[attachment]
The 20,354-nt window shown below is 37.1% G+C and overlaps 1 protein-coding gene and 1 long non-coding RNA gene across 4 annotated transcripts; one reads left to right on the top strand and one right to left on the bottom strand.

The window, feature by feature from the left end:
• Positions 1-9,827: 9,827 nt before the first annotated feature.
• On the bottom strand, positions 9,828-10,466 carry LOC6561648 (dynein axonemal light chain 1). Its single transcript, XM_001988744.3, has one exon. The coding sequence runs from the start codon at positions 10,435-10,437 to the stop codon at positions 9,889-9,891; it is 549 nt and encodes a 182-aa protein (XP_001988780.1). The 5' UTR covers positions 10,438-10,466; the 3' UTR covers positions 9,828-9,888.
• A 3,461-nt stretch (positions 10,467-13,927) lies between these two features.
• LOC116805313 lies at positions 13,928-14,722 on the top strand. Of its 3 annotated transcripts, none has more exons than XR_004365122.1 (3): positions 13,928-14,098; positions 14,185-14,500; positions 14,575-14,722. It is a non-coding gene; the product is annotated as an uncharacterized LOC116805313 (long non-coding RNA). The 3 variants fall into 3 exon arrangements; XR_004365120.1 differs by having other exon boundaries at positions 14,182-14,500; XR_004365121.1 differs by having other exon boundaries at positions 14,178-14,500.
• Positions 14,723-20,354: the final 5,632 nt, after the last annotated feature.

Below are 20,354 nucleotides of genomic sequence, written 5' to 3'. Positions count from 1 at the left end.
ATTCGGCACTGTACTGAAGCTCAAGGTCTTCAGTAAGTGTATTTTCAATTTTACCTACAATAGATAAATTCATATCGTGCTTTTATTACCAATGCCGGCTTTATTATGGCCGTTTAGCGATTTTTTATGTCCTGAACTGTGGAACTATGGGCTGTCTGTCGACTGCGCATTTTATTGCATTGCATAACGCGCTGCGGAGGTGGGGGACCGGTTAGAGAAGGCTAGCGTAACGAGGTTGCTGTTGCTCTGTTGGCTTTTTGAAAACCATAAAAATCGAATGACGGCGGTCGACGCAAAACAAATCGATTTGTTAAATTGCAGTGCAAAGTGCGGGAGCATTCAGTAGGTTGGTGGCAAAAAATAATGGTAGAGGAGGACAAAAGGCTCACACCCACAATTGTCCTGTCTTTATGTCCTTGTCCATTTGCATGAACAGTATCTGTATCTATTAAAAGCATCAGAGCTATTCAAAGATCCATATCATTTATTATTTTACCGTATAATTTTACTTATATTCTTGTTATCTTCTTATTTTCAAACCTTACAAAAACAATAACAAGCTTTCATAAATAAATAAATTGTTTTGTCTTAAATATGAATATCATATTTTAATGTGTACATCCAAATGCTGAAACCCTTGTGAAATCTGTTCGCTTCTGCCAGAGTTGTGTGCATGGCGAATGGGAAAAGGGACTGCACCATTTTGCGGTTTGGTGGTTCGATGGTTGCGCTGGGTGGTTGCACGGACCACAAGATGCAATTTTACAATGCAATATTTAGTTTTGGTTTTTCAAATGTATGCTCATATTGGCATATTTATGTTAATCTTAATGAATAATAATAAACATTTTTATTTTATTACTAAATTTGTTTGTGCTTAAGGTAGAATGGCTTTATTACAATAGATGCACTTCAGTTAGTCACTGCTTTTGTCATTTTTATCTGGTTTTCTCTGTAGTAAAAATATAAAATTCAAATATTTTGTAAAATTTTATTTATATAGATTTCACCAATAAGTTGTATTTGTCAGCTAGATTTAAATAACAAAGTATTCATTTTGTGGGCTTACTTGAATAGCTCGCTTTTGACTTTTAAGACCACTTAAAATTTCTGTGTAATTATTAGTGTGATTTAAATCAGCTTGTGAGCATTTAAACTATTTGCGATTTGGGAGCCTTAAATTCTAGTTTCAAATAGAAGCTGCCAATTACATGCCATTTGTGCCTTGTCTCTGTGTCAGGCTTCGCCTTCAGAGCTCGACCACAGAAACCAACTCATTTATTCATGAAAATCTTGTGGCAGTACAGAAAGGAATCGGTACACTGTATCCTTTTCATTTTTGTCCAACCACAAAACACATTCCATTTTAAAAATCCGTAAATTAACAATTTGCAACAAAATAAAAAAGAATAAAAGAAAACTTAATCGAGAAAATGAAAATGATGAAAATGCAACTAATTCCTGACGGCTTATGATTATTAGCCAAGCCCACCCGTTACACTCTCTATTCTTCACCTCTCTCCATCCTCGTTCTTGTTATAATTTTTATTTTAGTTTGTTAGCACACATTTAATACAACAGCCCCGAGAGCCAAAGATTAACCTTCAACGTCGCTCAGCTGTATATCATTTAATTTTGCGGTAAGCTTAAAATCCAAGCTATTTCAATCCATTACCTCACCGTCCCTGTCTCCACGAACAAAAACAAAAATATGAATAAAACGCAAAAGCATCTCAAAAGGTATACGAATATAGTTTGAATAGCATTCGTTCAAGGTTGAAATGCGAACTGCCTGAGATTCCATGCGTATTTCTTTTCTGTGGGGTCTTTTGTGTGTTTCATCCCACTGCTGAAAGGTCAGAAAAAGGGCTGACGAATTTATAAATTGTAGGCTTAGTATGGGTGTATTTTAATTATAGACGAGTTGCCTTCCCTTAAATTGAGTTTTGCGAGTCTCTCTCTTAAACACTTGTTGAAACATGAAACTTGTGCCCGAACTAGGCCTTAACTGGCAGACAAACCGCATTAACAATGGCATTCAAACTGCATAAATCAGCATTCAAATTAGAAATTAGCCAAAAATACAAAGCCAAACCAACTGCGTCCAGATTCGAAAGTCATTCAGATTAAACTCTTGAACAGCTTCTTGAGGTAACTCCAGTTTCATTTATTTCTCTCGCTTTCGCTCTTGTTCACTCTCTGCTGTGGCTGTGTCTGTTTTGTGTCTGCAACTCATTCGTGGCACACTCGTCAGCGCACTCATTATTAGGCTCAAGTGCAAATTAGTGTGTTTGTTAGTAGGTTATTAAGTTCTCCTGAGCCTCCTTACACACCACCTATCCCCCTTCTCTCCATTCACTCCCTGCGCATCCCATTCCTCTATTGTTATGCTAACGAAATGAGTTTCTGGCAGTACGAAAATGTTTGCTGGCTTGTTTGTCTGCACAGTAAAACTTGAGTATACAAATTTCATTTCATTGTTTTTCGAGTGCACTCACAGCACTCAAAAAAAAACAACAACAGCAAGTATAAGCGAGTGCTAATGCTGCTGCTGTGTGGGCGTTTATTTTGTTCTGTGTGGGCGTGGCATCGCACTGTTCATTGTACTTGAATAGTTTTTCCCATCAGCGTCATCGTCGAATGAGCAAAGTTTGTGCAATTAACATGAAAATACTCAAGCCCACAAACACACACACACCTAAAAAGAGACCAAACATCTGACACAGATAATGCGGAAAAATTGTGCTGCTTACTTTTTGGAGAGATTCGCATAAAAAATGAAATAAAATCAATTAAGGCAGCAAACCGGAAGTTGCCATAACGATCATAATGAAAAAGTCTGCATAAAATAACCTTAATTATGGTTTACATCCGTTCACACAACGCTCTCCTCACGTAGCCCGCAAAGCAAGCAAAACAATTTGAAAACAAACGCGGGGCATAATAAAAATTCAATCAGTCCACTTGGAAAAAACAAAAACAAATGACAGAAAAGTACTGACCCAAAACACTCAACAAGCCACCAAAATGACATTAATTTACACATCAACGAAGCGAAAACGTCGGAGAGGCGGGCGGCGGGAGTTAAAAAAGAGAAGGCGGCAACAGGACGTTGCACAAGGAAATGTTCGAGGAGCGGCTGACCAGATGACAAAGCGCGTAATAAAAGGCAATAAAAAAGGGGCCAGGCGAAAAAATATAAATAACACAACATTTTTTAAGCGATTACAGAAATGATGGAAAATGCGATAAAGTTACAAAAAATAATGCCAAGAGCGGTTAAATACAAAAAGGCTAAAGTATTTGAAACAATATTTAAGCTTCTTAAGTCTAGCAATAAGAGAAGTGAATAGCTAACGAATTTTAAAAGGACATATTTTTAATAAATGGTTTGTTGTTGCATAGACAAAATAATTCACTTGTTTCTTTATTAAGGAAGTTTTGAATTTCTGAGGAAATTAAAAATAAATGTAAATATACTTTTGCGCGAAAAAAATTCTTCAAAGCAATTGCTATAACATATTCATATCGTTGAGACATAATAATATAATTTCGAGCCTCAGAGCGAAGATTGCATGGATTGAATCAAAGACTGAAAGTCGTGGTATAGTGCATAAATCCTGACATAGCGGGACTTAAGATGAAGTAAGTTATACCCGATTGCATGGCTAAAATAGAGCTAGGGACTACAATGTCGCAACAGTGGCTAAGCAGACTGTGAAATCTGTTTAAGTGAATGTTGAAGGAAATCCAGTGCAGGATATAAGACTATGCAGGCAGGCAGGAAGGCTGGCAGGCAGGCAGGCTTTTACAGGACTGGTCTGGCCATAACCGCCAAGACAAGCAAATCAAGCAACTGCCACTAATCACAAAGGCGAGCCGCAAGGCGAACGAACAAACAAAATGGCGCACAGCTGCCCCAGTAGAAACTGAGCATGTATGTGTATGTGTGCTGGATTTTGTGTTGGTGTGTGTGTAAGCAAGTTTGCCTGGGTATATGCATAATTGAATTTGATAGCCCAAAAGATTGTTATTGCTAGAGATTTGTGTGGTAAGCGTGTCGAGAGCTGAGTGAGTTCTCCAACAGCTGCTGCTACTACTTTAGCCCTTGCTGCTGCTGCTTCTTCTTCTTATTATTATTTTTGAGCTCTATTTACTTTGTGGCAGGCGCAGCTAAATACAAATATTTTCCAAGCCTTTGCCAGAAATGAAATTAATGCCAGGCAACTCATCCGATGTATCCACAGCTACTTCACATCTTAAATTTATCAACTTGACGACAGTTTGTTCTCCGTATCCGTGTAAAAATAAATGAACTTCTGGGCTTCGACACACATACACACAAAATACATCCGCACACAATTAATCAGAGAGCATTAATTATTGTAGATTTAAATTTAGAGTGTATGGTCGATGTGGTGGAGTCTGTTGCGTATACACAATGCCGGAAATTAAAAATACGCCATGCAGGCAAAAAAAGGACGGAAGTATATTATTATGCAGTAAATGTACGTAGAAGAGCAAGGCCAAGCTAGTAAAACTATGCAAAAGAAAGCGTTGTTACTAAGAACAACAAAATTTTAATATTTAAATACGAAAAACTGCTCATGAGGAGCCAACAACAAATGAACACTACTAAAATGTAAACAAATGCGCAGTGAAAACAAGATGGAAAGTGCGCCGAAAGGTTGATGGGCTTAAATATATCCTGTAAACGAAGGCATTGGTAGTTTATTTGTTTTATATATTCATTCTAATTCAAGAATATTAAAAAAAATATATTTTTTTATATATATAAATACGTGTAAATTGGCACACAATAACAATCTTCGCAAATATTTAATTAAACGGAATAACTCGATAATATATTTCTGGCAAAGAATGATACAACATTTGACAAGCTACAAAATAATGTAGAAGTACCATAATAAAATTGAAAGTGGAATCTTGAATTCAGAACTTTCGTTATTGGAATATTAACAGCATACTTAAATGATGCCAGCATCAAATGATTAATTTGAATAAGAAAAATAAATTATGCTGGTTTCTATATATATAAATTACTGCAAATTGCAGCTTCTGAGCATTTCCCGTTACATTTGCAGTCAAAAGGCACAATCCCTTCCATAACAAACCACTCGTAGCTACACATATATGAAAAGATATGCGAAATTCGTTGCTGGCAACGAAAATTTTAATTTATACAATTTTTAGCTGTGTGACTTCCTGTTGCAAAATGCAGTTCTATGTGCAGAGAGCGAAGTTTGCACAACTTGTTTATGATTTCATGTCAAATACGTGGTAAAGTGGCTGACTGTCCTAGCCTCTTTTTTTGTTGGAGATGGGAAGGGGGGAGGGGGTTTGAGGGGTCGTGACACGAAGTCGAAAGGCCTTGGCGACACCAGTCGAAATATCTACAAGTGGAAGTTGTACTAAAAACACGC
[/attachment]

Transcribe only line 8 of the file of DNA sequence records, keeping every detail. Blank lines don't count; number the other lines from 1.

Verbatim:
Below are 20,354 nucleotides of genomic sequence, written 5' to 3'. Positions count from 1 at the left end.